I call this offering
10 Reasons Why "I" Would Love to Handle Snakes
10.) Something to Prove - - not to myself only, but to a few of the bullies who made my life a living Hades throughout my school days. In other parts of this civilized world, people holding a snake in their hands is not uncommon, but around my rural area of Alabama, yep. Sweat will pop-out on bullies' heads and some may urinate in their pants when I show-up without notice and holding a safe Corn snake. "Now who's running for their life?" I would humbly ask.
9.) Having Some Fun - - just like all of the explorers of long ago, Columbus, Ponce De Leon, and Thomas Edison, I see myself as an explorer of sorts to have some clean fun being able to handle a pet snake without fainting or having a cardiac arrest.
8.) Giving My Pet Snake - - a popular name. Hey, we name our pet dogs, cats, and hamsters, so why not our pet snakes? "Snapper," "Peter, " or "Butcher," are my top three names for my pet snake. That is if I ever convince my wife that snakes are cleaner than cats or dogs. I will stop here out of respect for a dear friend and hubber, Catgypsy, being a cat lover along with others on HubPages who are dog lovers also.
7.) Keeping My Home - - clear of all who venture near my front door to solicit my money for all kinds of gimmicks such as "Sunrise Indicators" which ironically, are solar-powered and "Pollen Fans," which is nothing more than a small electric fan disguised with a lot of buttons and fancy colors. Let these time-wasters just glimpse my Mountain King Snake (see photo), and then it's "farewell to you, 'Mr. Solicitor.'"
6.) Why Not a Snake - - for a pet? I have never experienced this side of life: Adventurous, so having a pet snake would fulfill that desire to do something that I have never tried.
5.) Easy to Care For - - as per the research (in blue text box), I find it more economical to have a pet snake for their food is not that pricey. Snakes like huge roaches, mice, and things that would otherwise pester us.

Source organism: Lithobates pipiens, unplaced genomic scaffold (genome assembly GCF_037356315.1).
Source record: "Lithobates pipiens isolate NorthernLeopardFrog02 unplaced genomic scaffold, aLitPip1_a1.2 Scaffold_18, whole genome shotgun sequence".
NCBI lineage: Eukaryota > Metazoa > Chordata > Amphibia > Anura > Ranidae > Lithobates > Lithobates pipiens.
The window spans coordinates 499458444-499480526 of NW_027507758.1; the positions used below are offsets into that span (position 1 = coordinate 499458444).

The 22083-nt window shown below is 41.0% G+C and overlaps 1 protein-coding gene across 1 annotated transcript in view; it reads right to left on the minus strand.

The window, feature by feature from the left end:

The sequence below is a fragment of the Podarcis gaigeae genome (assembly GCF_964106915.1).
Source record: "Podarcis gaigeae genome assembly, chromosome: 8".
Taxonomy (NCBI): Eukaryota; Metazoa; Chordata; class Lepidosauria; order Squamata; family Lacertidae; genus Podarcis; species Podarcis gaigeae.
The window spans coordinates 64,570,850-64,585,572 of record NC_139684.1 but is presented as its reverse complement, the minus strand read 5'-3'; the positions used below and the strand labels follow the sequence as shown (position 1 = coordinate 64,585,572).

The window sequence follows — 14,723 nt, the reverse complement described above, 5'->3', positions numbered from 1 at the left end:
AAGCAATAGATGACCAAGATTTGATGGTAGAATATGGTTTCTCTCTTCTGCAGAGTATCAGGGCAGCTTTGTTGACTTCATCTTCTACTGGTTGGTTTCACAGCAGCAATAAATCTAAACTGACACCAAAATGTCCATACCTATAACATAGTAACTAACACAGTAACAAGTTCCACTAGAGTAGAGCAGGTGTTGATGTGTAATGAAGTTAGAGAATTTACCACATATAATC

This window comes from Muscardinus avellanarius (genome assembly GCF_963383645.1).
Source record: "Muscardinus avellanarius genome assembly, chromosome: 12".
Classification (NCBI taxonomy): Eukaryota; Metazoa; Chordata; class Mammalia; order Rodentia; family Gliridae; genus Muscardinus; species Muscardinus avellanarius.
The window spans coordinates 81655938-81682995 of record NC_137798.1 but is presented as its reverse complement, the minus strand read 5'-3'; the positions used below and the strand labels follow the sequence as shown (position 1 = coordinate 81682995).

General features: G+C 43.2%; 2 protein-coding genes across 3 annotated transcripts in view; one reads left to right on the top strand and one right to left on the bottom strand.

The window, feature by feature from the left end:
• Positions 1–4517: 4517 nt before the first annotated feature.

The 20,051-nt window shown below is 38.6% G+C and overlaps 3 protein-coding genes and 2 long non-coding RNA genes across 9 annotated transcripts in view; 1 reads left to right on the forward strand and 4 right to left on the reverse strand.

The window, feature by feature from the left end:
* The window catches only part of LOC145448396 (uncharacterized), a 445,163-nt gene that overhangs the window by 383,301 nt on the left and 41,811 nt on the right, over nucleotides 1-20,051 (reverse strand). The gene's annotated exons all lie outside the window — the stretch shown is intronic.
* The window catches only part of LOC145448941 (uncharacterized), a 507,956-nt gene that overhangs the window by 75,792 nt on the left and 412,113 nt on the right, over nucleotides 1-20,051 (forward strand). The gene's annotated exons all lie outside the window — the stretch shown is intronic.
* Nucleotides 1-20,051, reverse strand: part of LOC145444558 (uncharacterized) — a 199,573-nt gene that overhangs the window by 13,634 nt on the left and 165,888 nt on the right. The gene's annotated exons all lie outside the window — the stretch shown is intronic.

4.) Doing a Service - - for my fellow members of mankind. All snakes are not dangerous. I wish we could get that fact into our heads. Even poisonous snakes serve a purpose. Rats are eaten by Cobra's on the farms of rice farmers in India, but during the daytime, the rice farmer can plant and harvest his rice in peace without fear of being bitten by his "perfect rat exterminator."
3.) Takes My Mind - - off of my having to stick to a rigorous diet my cardiologist put me on when he treated me for congestive heart failure. I get so weary of people on television and in real life eating tasty pizza, cheeseburgers, ice cream shakes and more. I can only pretend that the raw cucumber in my hand is a freshly-grilled rib eye steak. Get my point?
2.) Making Some Money - - by allowing, for a nominal fee, friends and others to tour whatever room I am keeping my pet snake. Sure it's only one snake, but maybe over time, I can build myself a real, true-life snake farm like they have all along the interstates heading to Florida and Louisiana.
1.) Teaching My Pet Snake - - something that "he" has not tried. Something like drinking coffee, watching "Andy Griffith Show" reruns, and such. Look at it from the snake's viewpoint. Up until now, his life has just been a labor to survive those ignorant folk who all believe that snakes are of the devil. Wrong! And all that "he" has to look forward to is a few bugs and maybe a mouse or two. Just maybe "he" will love coffee so much, that he will join my wife and me each morning as we watch HLN News with Robin Meade, who by the way, is not a snake lover.
Note: Seriously, this hub was fun to write. I can tell you that not that I would dislike having a non-venomous snake for a pet, but that means I would have to keep it confined in a terrarium around the clock and I cannot stand to see a wild (or tame) creature all penned-up and having no freedom at all.